I lowered the flags in front of the church today. Again. As I did so, I thought, we should probably just leave them where they are. Until something changes. I lowered them as a sign of mourning for all the lives that were lost this week, in Louisiana, in Minnesota, and now in Dallas.
Before that, in Istanbul, Orlando, Paris, and other places too numerous to mention.
I am stunned at the way we react to these kinds of events. One group backs into it’s corner and provides as many sound bytes as it can to justify it’s position. Another does the same. Others say nothing. Others, like me, struggle to find words for the place we find ourselves as a country and as a world.
In all of the complexities of these issues, we seek to make sense of it all, but it doesn’t make sense to us. We are reactive instead of proactive. The complexity calls us to reach out to one another. And that calls us to move out of our corners. And truly change. And that is something we don’t want to do. Because our side is right.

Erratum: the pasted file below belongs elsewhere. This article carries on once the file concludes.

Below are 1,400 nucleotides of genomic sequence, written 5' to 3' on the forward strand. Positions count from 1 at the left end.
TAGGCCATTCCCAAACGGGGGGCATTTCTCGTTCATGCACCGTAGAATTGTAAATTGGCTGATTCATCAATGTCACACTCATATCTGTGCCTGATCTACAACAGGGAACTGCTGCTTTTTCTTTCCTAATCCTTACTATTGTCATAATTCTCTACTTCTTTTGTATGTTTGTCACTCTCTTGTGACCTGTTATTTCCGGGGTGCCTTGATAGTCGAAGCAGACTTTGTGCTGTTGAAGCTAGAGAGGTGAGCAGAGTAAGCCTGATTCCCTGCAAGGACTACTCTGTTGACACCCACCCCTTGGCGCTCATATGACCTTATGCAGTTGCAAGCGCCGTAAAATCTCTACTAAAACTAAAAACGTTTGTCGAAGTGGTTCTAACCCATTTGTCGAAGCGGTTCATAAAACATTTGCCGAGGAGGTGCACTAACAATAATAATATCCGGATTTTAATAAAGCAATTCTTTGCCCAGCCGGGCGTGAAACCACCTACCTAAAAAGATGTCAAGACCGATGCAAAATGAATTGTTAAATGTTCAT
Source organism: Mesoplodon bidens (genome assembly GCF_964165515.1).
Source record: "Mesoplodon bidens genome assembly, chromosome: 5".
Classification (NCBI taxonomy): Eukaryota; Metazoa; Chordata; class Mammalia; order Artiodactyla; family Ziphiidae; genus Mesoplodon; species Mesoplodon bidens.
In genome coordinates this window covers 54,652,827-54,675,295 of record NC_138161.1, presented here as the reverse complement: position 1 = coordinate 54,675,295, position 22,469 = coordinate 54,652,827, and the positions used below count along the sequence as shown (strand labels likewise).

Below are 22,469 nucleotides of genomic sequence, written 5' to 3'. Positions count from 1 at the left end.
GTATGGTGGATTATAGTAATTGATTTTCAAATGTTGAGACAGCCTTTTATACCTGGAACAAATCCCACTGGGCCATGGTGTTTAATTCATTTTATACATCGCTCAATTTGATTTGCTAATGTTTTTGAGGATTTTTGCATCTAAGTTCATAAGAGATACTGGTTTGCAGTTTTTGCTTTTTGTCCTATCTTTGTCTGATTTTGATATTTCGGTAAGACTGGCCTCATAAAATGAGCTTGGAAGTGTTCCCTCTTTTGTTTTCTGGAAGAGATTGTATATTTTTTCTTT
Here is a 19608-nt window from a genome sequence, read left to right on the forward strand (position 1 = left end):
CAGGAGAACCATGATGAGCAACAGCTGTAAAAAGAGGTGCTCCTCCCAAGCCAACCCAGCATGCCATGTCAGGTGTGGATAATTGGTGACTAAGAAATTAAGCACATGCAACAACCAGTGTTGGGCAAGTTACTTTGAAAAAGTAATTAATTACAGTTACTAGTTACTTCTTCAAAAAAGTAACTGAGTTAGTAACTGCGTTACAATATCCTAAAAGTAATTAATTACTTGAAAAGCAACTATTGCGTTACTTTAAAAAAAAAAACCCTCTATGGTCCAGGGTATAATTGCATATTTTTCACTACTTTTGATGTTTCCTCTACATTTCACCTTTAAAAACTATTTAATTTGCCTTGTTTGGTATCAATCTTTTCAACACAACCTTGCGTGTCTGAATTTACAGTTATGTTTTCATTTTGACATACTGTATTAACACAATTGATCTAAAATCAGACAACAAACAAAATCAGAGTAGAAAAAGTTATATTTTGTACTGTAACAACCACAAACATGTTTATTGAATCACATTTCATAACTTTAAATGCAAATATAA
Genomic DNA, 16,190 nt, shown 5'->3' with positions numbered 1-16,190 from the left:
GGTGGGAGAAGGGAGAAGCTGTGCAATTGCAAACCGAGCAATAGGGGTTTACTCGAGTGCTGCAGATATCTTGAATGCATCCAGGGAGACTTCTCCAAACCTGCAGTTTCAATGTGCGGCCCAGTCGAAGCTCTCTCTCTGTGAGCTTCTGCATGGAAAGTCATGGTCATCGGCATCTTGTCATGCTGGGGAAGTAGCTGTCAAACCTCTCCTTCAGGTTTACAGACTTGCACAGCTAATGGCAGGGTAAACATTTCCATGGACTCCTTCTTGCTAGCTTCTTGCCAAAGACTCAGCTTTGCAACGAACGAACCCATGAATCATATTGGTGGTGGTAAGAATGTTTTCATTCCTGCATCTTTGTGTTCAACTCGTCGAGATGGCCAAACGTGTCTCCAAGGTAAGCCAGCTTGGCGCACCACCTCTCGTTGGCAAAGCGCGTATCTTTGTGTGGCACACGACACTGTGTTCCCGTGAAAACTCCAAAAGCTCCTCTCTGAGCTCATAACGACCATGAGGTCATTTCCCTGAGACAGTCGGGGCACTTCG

One thing is clear. Our corners aren’t working. The rhetoric that is spewed isn’t working. At times like these, we call on faith to see us through. But we leave our faith in our corners, and we are reluctant to bring it with us.
Our mandates to love one another, to love our enemies, to choose love over hate stay back as we forge ahead in blame and in solidarity with those who hold only our views. Just try posting something on Facebook about how we should have a serious conversation about how we should choose love over hate and how returning violence for violence isn’t the answer. You will feel assaulted. I guarantee it.
We are saddened by the horrific events that keep on happening. It causes us to retreat into our corners even further. We cling even harder to the beliefs which divide us. But hope isn’t in those corners. It is out there in the middle. If we are ever going to have progress, we have to meet there.
If we are true to the calling of God on our lives to live out the message of the Gospel that Jesus called us to, we have to meet there. If the one we profess faith in is truly the one we trust in, we have to meet in the middle. That’s where hope is. That’s where trust is, and that’s where we must go to meet the author of our faith.
As for our flags, we will raise them, eventually, and then lower them as needed, as a sign of grief and solidarity when another shooting or bombing occurs.
I will continue to pray for a day when senseless violence isn’t a part of our daily routine. I hope you will too. And I hope to see you in the middle. That’s where Jesus is. And that’s where our hope is.